10th Grade English Students Take on the CRAAP Test Rumble

Earlier this week, I did a new twist on the write-around written conversation strategies by using it as a learning structure for students to evaluate different sources of information. This entry, originally posted today on my media center blog, shares our learning experience with the CRAAP Test Rumble!

Update 1/16/17:  The original post on the Hooch Learning Studio site has a more detailed explanation, so you may want to visit here to get a fuller picture of the learning activity.

Update 2/26/16:

By popular demand, here are the Word documents for the activity:

CRAAP Checklist Feb 2016

Small Group Response CRAAP Feb 16

The Hooch Learning Studio

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Earlier this week, we had the great pleasure of working with Ms. Boudreaux and her two sections of Honors 10th Literature/Composition.  We used Monday to give students a hands-on experience in evaluating a variety of information sources.

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We began with a quick chat about the importance of evaluating and assessing allinformation sources in the context of one’s research task and topic, not just websites.    We then introduced the CRAAP test and showed a short video to familiarize students with the principles and questions to consider; students also received a CRAAP test checklist (see below).

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After the video, we explained to the students our hypothetical research task and topic (aligned with their actual assignment), and we reviewed the procedures for participating in our write-around, our learning structure for students looking at the different information sources and using the CRAAP test as our set of conversation prompts…

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Modifying Conversation Strategies: The Mini Write-Around

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Today’s guest post is from my friend and former colleague at Norcross High, Dan Byrne.  Both Dan and his wife, Dr. Melinda Byrne, are accomplished teachers; Dan was our Teacher of the Year at Norcross HS for 2014-15, and Melinda was one of the finalists for the same award this fall.  Collaborative efforts with Dan were featured last year on the blog, and I am delighted he is continuing to integrate pieces of that work with his students.  Earlier this semester, Dan listened to his students and their points of need by modifying the large group write-around strategies we had done in 2014-2015.  Here are his reflections of that process!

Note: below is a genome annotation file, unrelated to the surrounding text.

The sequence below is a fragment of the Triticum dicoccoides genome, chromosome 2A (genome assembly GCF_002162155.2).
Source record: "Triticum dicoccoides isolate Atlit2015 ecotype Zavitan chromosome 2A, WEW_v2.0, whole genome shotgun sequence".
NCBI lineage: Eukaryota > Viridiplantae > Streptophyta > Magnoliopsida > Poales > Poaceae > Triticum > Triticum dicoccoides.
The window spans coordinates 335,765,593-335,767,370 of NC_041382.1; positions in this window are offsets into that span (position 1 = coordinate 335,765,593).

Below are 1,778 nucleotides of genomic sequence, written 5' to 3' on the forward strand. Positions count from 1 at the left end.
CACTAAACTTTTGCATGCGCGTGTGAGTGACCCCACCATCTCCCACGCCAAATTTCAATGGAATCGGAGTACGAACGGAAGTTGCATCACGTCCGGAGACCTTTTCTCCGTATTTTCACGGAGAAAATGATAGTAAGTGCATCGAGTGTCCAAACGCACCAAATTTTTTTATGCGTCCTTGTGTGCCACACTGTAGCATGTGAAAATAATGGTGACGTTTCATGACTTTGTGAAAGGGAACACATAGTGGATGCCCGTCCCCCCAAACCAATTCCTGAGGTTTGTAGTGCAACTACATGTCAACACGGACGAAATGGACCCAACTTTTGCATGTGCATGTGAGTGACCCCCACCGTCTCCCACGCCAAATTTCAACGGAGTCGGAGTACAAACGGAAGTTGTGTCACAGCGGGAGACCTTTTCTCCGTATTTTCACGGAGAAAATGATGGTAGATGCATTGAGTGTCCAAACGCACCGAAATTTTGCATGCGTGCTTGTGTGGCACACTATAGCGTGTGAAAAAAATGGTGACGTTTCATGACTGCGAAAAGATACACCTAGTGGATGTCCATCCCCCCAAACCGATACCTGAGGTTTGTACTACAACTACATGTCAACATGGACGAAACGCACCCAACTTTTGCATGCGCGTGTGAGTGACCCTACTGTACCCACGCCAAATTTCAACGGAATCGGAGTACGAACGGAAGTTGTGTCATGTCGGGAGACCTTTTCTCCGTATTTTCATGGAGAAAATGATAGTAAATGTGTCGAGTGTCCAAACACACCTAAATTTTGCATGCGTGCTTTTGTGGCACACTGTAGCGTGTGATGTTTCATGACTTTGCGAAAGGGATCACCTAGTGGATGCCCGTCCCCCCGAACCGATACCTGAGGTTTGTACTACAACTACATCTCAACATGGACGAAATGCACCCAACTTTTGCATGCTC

The Mini Write-Around

I teach IB History to highly motivated juniors and seniors.  By highly motivated, I mean the kind of students who will read six chapters the night before a test just to make sure they feel confident.  IB History is different than many subjects because it rewards a high level of conceptual thinking that is paired with their choice of very specific facts that back up their concepts.

That is why I like “Write-Around” as a strategy.  I often give students a quote, an old IB test prompt, or even just a theme and have them add their ideas as they work cooperatively.  I find this a non-threatening, fun, change of pace for students to review, build concepts, or practice skills of supporting or refuting ideas.

Students sometimes remark that they enjoy Write-Around, but that they wish they could take all the ideas with them.  (Apparently, the iPhone photos that so many kids take of content in the classrooms are never looked at again.)  Because of this, I decided that I would try to shrink my Write Around by writing on a standard-size piece of copy paper instead of using a display-sized sheet.   Here is what we did: